It’s somewhat sad when the deputy economics editor of a national newspaper manages to get the economic point being made wrong. So it is that we have the Telegraph telling us that cash isn’t the best Christmas present:
On the first day of Christmas my true love gave to me: a wad of cash with neither a partridge nor a pear tree in sight.
One the second day it was the same. And the third day too.
That is because my true love is an economist, and economists have no sense of the magic of Christmas.
You can guess how the full 12 days of the festive song will go at this rate. No maids a-milking, thank you very much – and certainly no racket from all of those drummers drumming, if it is all the same by you.
Traditional economic theory would suggest that buying presents is a poor use of money.
No, that’s not the point being made at all. It is that non-cash is a poor receipt of value.
The point being made is dual, that individuals have agency and that utility is entirely personal.
To unravel that jargon.
Individuals, peeps, are able to make choices. We delight in making choices in fact, “agency” is the opposite of “anomie”, that feeling that society determines what we may or can do that so depresses the human spirits. We get to choose to get up at 6 am or 8. Have coffee or tea when we do. Go buy the latest platters from the newly popular beat combo, pay the ‘leccie bill or have the coffee out at an emporium.
Having choices, making them, makes people happier.
Secondly, utility. The result of those choices, which of them will maximise happiness, is different for each and every individual. Sure, we can aggregate some of them – food is usually pretty high up everyones’ list, that first litre of water a day tops most. But the higher up Maslow’s Pyramid we go the more tastes – and thus happiness devoured – differ.
So, we make humans happier by their having the choice to do what they want, not what others think they should want or have.
Thus, give people cash at Christmas not socks.
Balancing that is the obvious point that the care and attention with which a present is considered is part of that consumption of happiness. The boyfriend who actually listens to the type of clothing desired and goes gets it provides that joy that a bloke has, for once, been listening. Or the book that would never have been individually considered but was chosen because it might – and does.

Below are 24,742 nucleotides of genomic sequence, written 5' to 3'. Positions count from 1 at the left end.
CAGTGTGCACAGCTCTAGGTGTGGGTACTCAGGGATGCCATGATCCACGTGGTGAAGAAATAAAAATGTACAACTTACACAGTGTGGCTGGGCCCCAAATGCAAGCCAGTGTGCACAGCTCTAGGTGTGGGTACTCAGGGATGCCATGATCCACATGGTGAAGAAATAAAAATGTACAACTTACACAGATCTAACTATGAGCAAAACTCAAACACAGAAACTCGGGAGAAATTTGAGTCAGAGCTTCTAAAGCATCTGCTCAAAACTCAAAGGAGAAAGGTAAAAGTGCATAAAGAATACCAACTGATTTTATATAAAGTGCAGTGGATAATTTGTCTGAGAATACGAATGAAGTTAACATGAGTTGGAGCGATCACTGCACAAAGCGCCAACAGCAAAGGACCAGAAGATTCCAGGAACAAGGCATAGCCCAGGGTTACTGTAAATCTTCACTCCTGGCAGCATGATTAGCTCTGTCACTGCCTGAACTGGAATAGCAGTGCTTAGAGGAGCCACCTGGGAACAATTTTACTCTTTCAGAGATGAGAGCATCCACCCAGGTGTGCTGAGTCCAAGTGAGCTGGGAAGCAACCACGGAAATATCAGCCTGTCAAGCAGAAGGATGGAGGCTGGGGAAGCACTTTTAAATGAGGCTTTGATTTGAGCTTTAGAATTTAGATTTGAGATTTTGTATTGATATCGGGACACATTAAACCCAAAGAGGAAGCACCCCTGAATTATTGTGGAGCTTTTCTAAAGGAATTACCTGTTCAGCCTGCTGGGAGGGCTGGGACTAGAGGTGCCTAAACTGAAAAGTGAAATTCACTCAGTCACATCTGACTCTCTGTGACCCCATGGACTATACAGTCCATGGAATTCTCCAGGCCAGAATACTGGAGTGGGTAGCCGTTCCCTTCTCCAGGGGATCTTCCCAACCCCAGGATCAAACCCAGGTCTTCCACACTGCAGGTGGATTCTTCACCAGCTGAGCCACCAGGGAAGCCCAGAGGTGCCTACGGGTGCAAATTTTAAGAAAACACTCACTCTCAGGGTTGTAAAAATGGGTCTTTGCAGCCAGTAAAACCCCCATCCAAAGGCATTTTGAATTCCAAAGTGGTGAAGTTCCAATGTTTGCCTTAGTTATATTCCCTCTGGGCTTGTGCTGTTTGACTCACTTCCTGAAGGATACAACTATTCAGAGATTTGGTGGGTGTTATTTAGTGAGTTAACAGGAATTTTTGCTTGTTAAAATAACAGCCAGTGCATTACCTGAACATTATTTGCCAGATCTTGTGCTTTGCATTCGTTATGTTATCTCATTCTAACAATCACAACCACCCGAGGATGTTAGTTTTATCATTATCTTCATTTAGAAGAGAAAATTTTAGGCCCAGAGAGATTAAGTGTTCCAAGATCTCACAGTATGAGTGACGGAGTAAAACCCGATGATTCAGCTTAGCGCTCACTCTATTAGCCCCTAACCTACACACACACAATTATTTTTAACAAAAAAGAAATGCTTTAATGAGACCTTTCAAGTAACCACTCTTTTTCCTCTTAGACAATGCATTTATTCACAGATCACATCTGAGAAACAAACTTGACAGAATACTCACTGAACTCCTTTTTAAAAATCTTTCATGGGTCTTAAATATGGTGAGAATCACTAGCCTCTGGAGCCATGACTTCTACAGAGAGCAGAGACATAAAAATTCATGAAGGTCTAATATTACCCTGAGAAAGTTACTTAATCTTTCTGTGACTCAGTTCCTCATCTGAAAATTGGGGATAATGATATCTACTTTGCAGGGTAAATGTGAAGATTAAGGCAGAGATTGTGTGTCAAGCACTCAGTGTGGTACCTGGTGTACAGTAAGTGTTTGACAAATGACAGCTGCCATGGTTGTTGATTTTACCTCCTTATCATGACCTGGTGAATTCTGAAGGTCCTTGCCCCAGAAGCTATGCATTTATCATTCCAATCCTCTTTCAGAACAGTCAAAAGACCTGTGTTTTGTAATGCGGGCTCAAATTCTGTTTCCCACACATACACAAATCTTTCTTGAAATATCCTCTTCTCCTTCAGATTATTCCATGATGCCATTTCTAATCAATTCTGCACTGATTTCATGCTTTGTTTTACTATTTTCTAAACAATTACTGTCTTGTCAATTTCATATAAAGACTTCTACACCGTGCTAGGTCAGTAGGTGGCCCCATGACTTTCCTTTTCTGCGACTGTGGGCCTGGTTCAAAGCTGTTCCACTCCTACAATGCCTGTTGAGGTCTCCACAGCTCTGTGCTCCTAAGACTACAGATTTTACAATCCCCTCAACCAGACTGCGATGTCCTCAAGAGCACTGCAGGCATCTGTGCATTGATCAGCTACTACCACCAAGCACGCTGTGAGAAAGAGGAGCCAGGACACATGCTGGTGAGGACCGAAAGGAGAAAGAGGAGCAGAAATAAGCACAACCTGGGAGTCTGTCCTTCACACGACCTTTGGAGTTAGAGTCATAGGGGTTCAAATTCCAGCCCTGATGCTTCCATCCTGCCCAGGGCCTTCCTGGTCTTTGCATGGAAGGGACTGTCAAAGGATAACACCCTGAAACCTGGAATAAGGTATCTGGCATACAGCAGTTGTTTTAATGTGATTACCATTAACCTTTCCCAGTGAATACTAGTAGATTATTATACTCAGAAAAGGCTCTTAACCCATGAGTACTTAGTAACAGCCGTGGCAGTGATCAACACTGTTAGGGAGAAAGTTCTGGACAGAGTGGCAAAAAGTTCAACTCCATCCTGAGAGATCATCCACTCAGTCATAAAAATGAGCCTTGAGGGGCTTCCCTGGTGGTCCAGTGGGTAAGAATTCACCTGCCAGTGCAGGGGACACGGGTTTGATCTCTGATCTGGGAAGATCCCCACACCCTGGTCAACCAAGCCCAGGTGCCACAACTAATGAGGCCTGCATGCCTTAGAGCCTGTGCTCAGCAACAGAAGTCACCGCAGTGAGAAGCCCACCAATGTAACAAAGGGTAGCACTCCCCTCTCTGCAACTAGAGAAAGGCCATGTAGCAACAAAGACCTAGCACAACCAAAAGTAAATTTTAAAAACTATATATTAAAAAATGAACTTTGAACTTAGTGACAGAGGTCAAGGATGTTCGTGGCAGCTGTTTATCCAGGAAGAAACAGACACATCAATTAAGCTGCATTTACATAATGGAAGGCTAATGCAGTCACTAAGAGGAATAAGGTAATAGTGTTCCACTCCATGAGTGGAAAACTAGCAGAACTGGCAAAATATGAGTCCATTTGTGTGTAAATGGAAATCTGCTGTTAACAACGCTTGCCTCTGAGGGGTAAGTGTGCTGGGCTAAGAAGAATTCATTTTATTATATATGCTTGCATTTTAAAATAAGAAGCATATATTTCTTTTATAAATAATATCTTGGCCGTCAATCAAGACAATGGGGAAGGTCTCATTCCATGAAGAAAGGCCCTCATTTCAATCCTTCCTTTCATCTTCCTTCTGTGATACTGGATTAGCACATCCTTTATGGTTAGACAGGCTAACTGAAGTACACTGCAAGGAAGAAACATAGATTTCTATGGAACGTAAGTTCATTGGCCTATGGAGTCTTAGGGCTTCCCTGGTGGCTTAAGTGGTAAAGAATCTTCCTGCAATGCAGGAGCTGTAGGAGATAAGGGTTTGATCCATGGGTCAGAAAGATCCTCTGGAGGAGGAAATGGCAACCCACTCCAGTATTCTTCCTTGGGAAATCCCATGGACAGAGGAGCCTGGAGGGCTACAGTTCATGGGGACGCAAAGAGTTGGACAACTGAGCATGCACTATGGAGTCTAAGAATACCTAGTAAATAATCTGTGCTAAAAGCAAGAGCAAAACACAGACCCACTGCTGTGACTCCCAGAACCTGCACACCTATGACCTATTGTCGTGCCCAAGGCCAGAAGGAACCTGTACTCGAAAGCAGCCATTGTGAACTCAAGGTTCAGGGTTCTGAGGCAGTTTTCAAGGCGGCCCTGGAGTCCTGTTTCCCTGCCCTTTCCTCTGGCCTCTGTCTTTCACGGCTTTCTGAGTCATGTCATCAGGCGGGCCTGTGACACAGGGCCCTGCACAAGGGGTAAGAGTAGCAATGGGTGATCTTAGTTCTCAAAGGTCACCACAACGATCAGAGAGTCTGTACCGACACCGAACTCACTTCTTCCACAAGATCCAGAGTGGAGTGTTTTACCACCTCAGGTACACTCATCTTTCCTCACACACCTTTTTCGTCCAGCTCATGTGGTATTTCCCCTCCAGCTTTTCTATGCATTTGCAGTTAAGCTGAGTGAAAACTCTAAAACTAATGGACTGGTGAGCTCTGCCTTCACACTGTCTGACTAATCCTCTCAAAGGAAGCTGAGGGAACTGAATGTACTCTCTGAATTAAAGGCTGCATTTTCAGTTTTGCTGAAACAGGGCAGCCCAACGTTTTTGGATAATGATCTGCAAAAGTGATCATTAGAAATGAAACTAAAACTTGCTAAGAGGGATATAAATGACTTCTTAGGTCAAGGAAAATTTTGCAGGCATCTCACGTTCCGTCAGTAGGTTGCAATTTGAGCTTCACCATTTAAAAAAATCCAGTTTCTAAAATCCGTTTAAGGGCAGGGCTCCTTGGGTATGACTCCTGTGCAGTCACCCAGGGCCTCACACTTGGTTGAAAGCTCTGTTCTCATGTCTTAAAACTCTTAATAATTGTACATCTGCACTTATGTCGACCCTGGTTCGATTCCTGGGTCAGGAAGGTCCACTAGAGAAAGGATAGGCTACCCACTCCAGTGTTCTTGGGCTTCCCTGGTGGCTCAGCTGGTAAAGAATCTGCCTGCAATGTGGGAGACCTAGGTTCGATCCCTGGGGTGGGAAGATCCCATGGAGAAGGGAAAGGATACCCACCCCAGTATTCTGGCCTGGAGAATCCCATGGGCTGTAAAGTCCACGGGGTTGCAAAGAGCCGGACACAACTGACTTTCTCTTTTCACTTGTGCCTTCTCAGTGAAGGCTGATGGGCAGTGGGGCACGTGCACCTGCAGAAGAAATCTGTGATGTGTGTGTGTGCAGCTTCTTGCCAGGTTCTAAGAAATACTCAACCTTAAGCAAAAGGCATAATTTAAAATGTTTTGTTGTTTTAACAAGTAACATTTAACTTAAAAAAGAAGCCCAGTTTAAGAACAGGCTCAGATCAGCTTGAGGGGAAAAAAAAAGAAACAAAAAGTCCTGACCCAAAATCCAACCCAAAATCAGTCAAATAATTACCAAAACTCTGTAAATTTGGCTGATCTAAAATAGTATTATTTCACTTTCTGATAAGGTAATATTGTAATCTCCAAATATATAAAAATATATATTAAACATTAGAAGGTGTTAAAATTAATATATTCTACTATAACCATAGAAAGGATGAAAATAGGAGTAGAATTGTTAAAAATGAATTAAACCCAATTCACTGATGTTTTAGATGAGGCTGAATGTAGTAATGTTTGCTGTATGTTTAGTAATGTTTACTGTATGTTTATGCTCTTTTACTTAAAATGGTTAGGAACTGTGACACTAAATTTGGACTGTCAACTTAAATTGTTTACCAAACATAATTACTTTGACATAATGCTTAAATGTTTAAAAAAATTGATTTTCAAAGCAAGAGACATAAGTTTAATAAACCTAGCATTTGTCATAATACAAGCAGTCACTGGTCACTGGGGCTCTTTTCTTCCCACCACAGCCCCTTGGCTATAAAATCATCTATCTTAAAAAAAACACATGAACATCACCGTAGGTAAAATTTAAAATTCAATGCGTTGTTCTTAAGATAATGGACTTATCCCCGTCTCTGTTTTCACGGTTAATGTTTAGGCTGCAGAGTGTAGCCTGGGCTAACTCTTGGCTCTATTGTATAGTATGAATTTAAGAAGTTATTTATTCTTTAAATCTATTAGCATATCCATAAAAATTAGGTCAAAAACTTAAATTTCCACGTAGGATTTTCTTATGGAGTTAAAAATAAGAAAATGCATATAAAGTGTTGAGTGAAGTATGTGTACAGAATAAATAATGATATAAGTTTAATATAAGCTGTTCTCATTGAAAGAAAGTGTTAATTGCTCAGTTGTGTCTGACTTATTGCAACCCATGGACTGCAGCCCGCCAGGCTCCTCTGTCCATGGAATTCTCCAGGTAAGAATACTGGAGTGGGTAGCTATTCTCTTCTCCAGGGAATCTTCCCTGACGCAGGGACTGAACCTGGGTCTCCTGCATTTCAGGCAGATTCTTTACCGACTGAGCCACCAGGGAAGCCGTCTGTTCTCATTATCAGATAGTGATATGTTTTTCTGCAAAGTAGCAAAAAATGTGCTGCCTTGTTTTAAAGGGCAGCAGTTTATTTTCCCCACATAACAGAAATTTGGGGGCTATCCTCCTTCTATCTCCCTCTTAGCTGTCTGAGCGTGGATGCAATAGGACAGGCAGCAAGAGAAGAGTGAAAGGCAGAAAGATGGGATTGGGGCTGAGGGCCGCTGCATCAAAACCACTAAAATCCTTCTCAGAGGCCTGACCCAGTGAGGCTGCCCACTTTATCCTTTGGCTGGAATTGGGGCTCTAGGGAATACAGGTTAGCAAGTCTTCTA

But the point isn’t about Christmas at all. That’s a way of wrapping the point so it can be left underneath the tree of knowledge.
The actual point is that we shouldn’t be giving the citizenry things, or services, from the public finances. If we think people – poor people usually but not always – should have more than they do then we should give them the cash so they can go get the more they want. Not the more some bureaucracy somewhere thinks they should have.
Thus we should not have universal provision of something, we should simply redistribute the cash and allow people to purchase what they desire. For they have agency and utility is personal.
True, we need to distinguish between those things that are public goods and those that are private. Public here meaning non-rivalrous and non-excludable, not goods supplied to the public. So, law’n’order is provided to everyone because it’s a public good. Health care isn’t but the funds to purchase it if desired are.
And yes, I really do mean health care. US Census has been moaning for decades now that the recipients of Medicaid value it at less than it costs to provide it to them. They would be made richer if they just got the cash. Taxpayers would be made richer by giving them the same value in cash instead of the health care. Everyone would be made richer if the poor got cash to a bit more than the value they place on Medicaid, a little less than it costs to provide it to them. This would be a Pareto improvement, everyone being made better off at the same time, something of the Holy Grail in economics.
We can explain why too, think back to Maslow’s Pyramid. A slightly different concept but illustrating the same point is that of superior, or luxury, goods. These are things we spend more of our income upon as our income rises. So, richer people spend more on health care than poorer people. This is simply an outcome of homo sapiens being ‘uman beans and exercising their preferences – utilising their agency to maximise their individual utility – as their disposable resources rise. For health care is one of those luxury goods.
Delivering health care to poorer people is thus not just that denial of their agency, ignoring of their personal utility calculations, it’s to force upon them the consumption patterns of richer people. Against their own calculations of their own best benefit.
All of which is what economists are trying to package up into that story that you should give cash for Christmas. But do note that it’s a story. The moral of which is that we should be giving the poor cash, not things.
To insist upon that universal provision, upon the government deliverance of goods and services to all, is to be insisting that the proles are too stupid to know what they ought to want and the upper middle classes colonising the bureaucracies know better.
But then that’s left wingery all over, isn’t it?